Stop doing crunches and sit-ups. You may be causing more harm than good. And besides, they’re not the best core strengthening exercises anyway.
The general population typically views the core as “six-pack abs,” which they all need. Truth be told, the muscles on display aren’t the most important.
–> RELATED READING: All About Core Training
The Most Important Core Muscle You Don’t Know About
Let me introduce you to the transverse abdominis (TrA) muscle. Or, as it’s sometimes referred to, the “money-maker.”If you can properly engage this area, you’ll have a much healthier spine and lower back moving forward. (Yes, your six-pack will reap some benefits as well.)
The TrA is beneath your rectus abdominis (the “six pack” muscle), and is often overlooked, despite its important role.
Most people struggle to engage the TrA. Here’s a simple way to do it:
- Lie on a flat surface, such as your bed or the floor.
- Now imagine pulling your belly button up and into your spine.
- Don’t hold your breath. You should be able to carry on a conversation while engaging this muscle.
- For starters, engage the TrA for 5 seconds at a time. Relax, and repeat. Work up to 20 reps.
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Train the Function of Your Core, Not the Anatomy
So, you still do crunches and sit-ups and wonder why your client’s lower back still hurts?
Think about it: When you perform biceps curls, you can literally see your biceps contract and shorten. The muscle prefers a slightly shortened position, as opposed to being stretched or elongated.
Why wouldn’t your anterior core muscles act the same way? Muscles are muscles. They stretch and shorten.
The problem is, shortening those core muscles makes things worse for your body, not better. Spine-flexing exercises like crunches and sit-ups give your facet joints and vertebral discs a beating. The same can be said for excessive extension.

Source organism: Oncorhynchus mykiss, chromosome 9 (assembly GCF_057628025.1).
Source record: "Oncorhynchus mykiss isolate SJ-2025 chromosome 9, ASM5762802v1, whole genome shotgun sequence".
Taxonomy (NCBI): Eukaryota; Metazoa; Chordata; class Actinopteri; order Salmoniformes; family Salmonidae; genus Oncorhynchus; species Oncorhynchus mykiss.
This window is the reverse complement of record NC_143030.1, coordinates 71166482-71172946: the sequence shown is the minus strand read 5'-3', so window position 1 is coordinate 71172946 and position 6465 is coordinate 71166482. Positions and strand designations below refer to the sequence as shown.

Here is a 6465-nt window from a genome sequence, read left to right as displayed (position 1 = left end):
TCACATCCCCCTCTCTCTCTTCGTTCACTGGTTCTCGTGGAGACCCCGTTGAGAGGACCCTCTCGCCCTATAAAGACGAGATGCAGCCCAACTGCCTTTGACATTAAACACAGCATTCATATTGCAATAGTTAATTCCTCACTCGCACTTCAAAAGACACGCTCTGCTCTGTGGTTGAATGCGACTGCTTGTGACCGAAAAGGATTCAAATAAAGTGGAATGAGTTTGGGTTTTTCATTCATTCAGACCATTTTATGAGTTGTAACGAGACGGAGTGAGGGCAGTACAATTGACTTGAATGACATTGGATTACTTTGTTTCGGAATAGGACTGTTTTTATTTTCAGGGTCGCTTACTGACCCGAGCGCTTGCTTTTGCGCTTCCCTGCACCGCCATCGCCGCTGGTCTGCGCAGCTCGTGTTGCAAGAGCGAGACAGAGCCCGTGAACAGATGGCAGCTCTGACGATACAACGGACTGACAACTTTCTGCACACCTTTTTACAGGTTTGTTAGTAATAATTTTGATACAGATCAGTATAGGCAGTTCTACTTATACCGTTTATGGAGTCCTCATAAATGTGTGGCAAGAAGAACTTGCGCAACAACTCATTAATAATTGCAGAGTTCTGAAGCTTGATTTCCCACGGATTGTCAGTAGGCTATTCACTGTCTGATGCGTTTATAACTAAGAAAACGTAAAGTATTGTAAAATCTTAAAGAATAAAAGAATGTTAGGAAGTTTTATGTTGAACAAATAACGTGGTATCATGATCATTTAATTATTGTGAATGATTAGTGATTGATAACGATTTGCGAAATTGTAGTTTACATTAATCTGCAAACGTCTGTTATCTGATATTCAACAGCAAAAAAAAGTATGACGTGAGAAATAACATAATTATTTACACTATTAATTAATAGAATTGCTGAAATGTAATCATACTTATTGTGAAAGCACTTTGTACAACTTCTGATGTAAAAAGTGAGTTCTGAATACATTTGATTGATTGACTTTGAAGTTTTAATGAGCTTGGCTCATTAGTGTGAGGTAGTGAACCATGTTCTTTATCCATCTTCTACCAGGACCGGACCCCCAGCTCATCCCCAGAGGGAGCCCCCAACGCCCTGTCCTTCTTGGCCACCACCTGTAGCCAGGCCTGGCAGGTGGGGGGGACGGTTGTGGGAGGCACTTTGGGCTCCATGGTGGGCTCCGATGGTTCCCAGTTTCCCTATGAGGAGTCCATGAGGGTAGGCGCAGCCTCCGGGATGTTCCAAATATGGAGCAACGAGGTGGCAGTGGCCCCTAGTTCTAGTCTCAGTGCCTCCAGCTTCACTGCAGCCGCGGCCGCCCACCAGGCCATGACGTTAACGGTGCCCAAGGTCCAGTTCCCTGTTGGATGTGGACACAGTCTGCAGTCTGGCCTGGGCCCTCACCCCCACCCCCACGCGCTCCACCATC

What’s the Purpose of Your Core?
All the muscles in your core and lumbopelvic hip complex work in tandem to provide protection for your spine, specifically at the lumbar segments in your vertebral column. Most notably, these areas protect your spine by resisting rotation, flexion, and extension.
Of course, we perform rotation, flexion, and extension all the time in our daily lives. The goal isn’t to avoid them. It’s to ensure we do those movements safely and effectively.
Your first goal is to organize your spine and find a posture that feels best for your body.
Your next goal is to achieve proper core stability. If you can stabilize the muscles in your core in the presence of movement, you’ll have a healthier and happier lower back.
After that, you can emphasize core strengthening by adding external resistance: medicine ball, resistance bands, cables, Valslides, etc.
The final step is to integrate explosive movement patterns into your core training to develop power.
To illustrate how it works in practice, think of a basic core exercise like the plank hold. It forces you to brace your core muscles, create full-body tension, and hold a static position while resisting the forces of gravity on your body weight.
–> READ MORE: Planks: The Magic Sauce to Fix Hip Tightness
It’s considered an anti-extension exercise because you’re working to prevent your lumbar spine from sagging down toward toward the floor.
Even though I just described it as a basic exercise, there’s a lot going on. It’ll take a while for your clients to develop the strength and coordination needed for full-body tension, and without that tension they can’t achieve core stability. But it’s imperative to learn how to stabilize the core before adding elements of strength and power.
Progressions in Core Strengthening Exercises
I specifically selected core strengthening exercises in each progression, from basic to advanced, that would be challenging while also properly enforcing the key concepts and functions of the core.
I recommend mastering the exercises in each section before moving forward along the progression line.
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Basic Level Core Strengthening Exercises
This category includes three exercises:
- Plank hold
- “Hips don’t dance” mountain climber
- Dead bug
Intermediate Level Core Strengthening Exercises
Once your client has mastered the three basic exercises, you can progress to these four:
- Perfect posture rotating plank
- Half-kneeling chop
- Anti-rotation Pallof press and overhead raise
- Plank body saw with Valslides
Advanced Level Core Strengthening Exercises
For the few clients who master the intermediate exercises, you can move on to these three advanced movements:
- Side plank hold to row with hip flexion
- Half-kneeling medicine ball wall toss
- Bottoms-up kettlebell waiter’s hold with dumbbell suitcase hold
Remember that the primary goal is to train the function of the core, not the anatomy. By following these progressions, you’ll not only help your clients improve their health and performance, you’ll make their workouts more fun and challenging.
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